The effects of CA caused by PTE on respiratory parameters and arterial blood gas were also analyzed [Table 1, P < 0.05 for all]. PetCO2, C, PH, and standard base excess (BEecf) decreased, while R, arterial carbon dioxide tension (PaCO2), and lactate increased. There was a small but significance decrease in the mean pH during CA (P < 0.001). Data analyses from survival animals are shown in Table 2. PetCO2 and PaCO2 were statistically different in CA and ROSC compared with baseline. However, PetCO2 was the lowest value in CA, while PaCO2 was the highest value in ROSC, suggesting that PetCO2 may be more important in the diagnosis of occurrence of CA caused by PTE.
Data analyses of survival animals are shown in Table 2. After CA, cardiac biomarkers and BNP were significantly different than at baseline, indicating myocardial ischemia injury during CA caused by PTE. Compared with baseline, myoglobin was statistically increased from CA to 1 h after ROSC (P = 0.036, 0.026, 0.009, respectively), and BNP was increased from 2 h to 6 h after ROSC (P = 0.012, 0.014, 0.039, respectively).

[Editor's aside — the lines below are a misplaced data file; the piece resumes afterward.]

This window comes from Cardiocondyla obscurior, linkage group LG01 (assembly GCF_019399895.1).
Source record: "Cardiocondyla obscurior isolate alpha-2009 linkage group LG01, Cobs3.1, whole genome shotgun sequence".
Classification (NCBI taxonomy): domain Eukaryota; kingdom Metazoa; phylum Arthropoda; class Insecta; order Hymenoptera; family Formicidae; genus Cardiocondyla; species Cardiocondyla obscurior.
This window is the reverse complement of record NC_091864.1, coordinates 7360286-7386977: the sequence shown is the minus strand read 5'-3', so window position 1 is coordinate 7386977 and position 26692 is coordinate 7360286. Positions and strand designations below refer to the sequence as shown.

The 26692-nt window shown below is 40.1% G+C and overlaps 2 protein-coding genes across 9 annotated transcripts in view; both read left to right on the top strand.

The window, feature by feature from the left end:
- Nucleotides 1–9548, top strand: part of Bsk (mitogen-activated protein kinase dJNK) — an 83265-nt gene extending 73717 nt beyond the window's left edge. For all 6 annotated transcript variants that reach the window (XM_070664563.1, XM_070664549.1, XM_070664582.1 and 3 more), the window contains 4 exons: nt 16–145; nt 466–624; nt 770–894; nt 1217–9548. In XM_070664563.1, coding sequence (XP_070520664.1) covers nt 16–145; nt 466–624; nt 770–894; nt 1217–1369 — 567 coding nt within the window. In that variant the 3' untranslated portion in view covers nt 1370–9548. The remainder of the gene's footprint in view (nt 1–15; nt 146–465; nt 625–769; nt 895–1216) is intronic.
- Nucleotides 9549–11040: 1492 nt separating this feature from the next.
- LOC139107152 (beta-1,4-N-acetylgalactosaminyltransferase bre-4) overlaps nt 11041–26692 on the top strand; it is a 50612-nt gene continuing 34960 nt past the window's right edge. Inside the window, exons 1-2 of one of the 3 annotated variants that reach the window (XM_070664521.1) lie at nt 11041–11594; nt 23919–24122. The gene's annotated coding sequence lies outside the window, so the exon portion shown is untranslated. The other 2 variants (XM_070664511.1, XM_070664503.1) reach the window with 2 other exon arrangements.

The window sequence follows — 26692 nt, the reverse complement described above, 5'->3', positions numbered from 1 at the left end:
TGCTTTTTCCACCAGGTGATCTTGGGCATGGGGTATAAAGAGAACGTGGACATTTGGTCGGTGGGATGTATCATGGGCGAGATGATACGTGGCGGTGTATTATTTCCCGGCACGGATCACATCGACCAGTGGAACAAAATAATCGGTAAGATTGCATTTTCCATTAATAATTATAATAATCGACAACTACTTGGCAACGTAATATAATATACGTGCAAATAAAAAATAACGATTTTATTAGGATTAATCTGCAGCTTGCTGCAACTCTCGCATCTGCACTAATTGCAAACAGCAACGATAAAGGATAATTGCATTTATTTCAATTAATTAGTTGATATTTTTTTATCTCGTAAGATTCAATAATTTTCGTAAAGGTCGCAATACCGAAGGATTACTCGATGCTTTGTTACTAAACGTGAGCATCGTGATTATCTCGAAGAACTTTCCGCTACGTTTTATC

PTE typically develops secondary to deep vein thrombosis, likely due to venous thromboembolism. Although there are several experimental and clinical studies examining PE, they were limited to nonfatal PE. However, the lack of a large animal model of CA caused by PTE without any intervention during CA has limited our understanding of the pathophysiology of PTE, and there are limited serial mechanistic (serum/plasma testing) and interventional (device) studies at key points during CA progression. Our novel porcine model of CA caused by PTE was verified using the following criteria: (1) appearance of ventricular fibrillation or escape beats, (2) MAP reached ≤30 mmHg, MPAP was more than 2.5 times that of baseline, and CVP also increased, (3) MRVP increased more than three times (the decrease in MLVP and dp/dtmax indicated no blood filling in the left ventricle, while CO could not be measured), (4) PetCO2 decreased and could not be measured, while PaCO2 increased, and (5) CTPA showed obstruction of the pulmonary artery, which is the gold standard for diagnosis of PTE. After ROSC, all hemodynamic and respiratory parameters were gradually restored to baseline, and the clots in the pulmonary artery stem were thrombolytic.